At one point, the precision claimed for that brute was claimed to be better than the best measuring tool available. (Which sparked a sort of arms race between the tool operators and the metrology team. . .) The work envelope was/is something like 2% of the total volume of the tool. There was a requirement that if an operator had to go physically touch anything on the actual tool, there was an extended wait period while the thermal and humidity disturbance from his/her visit propagated through the room, tool and workpiece before machining could be restarted.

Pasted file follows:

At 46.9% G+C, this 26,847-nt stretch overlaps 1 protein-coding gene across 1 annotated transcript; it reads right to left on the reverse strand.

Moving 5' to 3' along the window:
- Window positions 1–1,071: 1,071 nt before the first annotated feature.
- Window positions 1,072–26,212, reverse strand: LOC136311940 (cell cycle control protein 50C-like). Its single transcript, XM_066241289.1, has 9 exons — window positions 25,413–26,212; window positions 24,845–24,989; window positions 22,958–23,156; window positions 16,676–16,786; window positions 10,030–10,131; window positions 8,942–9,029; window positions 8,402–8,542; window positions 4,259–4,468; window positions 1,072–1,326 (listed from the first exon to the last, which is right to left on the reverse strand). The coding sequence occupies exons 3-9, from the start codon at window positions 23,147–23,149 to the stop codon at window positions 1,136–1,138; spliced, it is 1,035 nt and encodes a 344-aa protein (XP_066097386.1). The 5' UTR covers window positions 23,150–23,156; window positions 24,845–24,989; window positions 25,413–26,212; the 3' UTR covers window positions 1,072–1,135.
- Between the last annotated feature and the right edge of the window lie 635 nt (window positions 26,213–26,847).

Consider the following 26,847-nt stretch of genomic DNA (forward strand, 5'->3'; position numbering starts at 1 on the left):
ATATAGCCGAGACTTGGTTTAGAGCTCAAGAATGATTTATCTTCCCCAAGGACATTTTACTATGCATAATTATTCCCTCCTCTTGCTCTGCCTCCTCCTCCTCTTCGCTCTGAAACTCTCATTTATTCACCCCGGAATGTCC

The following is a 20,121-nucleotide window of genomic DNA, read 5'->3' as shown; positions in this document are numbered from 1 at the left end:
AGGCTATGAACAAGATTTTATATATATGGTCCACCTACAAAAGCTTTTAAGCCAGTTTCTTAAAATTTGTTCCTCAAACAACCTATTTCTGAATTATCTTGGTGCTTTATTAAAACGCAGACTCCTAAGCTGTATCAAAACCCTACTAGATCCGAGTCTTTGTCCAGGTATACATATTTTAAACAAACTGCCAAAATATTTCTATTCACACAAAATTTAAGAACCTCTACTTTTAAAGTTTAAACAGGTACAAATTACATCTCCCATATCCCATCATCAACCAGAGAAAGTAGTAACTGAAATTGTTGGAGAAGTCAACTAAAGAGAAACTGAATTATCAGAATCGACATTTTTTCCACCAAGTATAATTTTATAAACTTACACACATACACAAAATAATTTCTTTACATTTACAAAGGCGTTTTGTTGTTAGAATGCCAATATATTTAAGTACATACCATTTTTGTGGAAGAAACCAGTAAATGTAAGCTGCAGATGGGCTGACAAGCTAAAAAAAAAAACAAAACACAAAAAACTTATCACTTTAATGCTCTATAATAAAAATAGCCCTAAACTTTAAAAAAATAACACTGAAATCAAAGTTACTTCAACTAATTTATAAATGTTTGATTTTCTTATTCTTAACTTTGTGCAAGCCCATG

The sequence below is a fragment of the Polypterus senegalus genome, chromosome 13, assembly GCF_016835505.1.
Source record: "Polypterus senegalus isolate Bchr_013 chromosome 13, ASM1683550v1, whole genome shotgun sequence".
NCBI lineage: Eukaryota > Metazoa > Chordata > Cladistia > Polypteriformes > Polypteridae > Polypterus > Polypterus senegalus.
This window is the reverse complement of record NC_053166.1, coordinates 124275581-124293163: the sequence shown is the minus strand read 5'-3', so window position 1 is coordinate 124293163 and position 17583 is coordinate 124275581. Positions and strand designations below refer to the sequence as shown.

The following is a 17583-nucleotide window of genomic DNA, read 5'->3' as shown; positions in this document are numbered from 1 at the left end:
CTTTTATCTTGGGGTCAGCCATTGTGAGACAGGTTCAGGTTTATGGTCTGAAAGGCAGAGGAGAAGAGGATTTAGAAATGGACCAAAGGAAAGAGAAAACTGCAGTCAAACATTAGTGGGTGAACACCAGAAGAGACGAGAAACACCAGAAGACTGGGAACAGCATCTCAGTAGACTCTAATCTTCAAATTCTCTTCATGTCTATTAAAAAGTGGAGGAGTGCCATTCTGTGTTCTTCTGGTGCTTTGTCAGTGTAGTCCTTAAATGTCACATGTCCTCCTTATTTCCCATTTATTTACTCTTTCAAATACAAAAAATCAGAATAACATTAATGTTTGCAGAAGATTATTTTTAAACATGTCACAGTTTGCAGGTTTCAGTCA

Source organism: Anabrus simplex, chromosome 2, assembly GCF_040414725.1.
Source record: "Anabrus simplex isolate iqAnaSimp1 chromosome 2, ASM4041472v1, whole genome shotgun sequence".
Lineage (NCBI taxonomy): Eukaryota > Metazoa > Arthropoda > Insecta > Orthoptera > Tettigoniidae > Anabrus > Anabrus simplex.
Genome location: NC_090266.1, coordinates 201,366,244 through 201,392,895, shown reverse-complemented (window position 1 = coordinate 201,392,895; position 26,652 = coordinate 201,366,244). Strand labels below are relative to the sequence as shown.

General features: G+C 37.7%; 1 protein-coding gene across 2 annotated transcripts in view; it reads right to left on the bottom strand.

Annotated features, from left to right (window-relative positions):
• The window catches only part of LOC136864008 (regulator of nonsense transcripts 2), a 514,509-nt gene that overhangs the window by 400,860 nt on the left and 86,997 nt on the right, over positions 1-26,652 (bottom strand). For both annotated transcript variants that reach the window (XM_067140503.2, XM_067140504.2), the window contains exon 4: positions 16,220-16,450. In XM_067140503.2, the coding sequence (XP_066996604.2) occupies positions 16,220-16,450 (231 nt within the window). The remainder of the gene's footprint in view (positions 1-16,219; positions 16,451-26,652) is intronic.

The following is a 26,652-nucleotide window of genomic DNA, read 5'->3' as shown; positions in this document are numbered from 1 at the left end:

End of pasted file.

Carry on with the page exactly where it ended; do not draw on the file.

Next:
The thing was on a truly impressively thick slab laid over a set of equally impressive compacted, washed sand sub-grade in a cleanroom inside a (very tightly controlled) environmental chamber in a dedicated building. The thing is an absolute edifice!
Things haven't changed much in the truism, either. . . Witness the LHC for further proof.